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Collagenous colitis is a specific type of inflammatory bowel disease affecting the colon. It is characterized by chronic diarrhea that typically does not contain blood. Collagenous colitis is one of two forms of microscopic colitis, so named because these diseases cannot usually be diagnosed by viewing the colon by means of a colonoscopy. In order to definitively diagnose one of the microscopic colitis diseases, it is normally necessary for a doctor to take a biopsy of the colon tissue and examine it under a microscope. The two types of microscopic colitis are collagenous and lymphocytic colitis.
Adults aged over 40 years old are typically the susceptible age group in which Collagenous colitis most often occurs. The exact cause of the disease is not known. The inflammation in the colon may be due to a bacterial or viral agent, or may possibly indirectly be caused by toxic substances produced by such pathogens. Some doctors believe that the disease may be related to an autoimmune reaction, where the patient’s immune system attacks healthy cells.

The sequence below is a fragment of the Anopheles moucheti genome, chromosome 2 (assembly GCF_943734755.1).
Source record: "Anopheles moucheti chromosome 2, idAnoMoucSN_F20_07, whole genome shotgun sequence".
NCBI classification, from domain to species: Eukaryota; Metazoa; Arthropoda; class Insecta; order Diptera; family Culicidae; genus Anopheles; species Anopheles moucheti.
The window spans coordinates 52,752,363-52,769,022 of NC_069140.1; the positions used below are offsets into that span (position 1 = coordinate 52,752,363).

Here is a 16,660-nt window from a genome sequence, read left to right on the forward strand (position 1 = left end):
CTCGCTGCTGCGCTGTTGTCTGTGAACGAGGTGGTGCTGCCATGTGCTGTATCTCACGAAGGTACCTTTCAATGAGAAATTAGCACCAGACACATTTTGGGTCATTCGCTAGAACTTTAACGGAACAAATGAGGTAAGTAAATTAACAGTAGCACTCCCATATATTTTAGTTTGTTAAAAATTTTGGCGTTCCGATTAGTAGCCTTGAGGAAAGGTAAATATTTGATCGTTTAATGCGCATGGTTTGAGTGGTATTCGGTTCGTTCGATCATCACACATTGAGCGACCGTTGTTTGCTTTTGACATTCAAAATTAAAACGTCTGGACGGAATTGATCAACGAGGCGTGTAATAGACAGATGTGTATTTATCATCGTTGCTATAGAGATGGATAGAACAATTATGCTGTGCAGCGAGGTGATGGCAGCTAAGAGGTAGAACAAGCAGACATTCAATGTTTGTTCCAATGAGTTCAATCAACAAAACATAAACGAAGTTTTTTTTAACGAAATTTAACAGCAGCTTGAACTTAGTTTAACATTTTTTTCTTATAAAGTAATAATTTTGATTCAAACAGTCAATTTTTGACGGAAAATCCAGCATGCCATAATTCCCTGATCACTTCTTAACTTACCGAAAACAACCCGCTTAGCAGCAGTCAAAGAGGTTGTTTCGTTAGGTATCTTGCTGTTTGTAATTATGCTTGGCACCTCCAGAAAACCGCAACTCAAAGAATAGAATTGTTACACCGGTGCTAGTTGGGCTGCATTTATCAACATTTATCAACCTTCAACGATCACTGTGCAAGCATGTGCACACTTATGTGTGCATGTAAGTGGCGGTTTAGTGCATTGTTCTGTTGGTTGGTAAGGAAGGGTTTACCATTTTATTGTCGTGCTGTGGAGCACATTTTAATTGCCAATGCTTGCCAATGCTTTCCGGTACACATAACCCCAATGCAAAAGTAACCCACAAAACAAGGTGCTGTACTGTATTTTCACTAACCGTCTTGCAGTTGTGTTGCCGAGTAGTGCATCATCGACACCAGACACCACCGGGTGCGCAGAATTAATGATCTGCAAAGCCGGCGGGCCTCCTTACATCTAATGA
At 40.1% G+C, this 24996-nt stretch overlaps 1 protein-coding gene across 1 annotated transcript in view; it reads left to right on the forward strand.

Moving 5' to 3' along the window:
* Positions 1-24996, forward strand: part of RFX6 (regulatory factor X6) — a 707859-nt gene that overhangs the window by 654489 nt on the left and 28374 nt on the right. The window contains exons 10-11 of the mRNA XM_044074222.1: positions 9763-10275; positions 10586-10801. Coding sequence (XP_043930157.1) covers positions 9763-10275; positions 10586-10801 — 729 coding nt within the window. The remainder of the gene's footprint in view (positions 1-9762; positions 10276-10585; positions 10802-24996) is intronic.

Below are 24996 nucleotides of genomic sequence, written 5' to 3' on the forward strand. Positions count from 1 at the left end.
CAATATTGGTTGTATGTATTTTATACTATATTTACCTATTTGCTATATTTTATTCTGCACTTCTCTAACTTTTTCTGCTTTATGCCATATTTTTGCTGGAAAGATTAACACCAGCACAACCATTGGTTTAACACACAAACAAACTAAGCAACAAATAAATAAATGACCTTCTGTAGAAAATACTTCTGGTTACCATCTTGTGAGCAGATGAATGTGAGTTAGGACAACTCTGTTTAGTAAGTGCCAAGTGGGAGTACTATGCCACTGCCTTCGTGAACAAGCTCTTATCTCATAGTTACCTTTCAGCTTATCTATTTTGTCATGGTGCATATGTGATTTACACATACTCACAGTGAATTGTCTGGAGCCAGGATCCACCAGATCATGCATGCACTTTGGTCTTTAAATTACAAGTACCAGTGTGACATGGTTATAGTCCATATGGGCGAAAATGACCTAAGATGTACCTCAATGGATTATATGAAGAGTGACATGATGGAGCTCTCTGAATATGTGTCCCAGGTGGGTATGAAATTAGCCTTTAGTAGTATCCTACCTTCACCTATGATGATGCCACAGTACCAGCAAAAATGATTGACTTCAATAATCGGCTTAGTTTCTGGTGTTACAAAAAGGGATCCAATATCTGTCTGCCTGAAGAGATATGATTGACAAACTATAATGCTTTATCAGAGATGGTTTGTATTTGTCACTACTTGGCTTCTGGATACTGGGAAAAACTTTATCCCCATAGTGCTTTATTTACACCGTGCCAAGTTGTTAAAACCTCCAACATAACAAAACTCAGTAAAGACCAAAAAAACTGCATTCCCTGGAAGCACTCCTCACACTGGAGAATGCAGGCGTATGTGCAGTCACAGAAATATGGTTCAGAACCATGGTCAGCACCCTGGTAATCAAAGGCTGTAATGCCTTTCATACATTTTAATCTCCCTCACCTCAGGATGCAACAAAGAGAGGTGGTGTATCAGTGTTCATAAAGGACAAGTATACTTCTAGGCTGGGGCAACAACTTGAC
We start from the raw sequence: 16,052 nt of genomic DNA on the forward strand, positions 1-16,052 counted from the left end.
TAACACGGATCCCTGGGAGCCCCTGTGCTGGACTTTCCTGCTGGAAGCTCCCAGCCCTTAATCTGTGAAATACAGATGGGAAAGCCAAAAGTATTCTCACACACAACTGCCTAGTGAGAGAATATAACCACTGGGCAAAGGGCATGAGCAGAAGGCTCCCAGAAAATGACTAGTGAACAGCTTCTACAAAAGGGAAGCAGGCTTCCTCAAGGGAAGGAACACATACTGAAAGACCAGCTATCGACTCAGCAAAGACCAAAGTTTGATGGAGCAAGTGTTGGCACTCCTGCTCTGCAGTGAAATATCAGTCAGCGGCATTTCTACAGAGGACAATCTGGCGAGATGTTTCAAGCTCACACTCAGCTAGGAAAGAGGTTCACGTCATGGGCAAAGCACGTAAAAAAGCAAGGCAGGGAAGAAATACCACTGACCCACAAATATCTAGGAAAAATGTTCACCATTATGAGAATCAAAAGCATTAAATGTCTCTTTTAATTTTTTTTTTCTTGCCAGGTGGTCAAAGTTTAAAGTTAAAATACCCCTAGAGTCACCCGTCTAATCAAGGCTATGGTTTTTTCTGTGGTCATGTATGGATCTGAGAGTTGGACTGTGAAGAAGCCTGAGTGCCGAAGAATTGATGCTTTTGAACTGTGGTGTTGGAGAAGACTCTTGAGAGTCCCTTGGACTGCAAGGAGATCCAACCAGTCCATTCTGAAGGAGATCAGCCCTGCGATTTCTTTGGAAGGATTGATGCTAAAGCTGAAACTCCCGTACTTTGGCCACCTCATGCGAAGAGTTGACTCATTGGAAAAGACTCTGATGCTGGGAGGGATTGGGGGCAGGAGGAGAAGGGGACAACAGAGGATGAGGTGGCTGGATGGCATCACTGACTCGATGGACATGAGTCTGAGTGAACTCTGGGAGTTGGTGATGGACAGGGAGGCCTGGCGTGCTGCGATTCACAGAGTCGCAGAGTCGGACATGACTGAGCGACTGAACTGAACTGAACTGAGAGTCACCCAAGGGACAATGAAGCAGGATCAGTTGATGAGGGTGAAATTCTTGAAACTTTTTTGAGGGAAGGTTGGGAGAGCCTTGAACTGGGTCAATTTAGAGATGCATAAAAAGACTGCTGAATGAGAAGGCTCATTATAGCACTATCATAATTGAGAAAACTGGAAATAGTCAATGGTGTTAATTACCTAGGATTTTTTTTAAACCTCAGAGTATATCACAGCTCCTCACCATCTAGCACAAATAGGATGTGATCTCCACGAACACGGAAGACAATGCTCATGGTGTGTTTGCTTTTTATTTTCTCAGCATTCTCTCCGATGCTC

Collagenous colitis symptoms include cramping or pain in the abdomen. The most important symptom, however, is the chronic discharge of a watery, non-bloody diarrhea. This may be quite constant, or may stop and start.
Collagenous colitis treatment includes a variety of different medications. Anti-inflammatory drugs are often prescribed in the first instance. Subsequent treatment may include steroids, but long-term use of these is not recommended as it may lead to serious side effects including loss of bone density, and an increase in blood pressure. Other drugs that may be used as a treatment for collagenous colitis include various substances that suppress the immune system, and thus may reduce inflammation, but these are not usually prescribed unless the condition does not respond to other treatment options.
In some cases, no drug treatment is necessary, and having the patient follow a diet for collagenous colitis may be sufficient to cure the disease. Doctors will often recommend a reduction of dietary fat along with the removal of dairy products, caffeine, and aspirin and other pain relief medication. If the disease does not respond to either medication or a change in diet, then in extreme cases a full or partial colectomy is necessary. In this treatment, all or part of the colon is surgically removed. Such extreme treatment for collagenous colitis is rarely needed, however.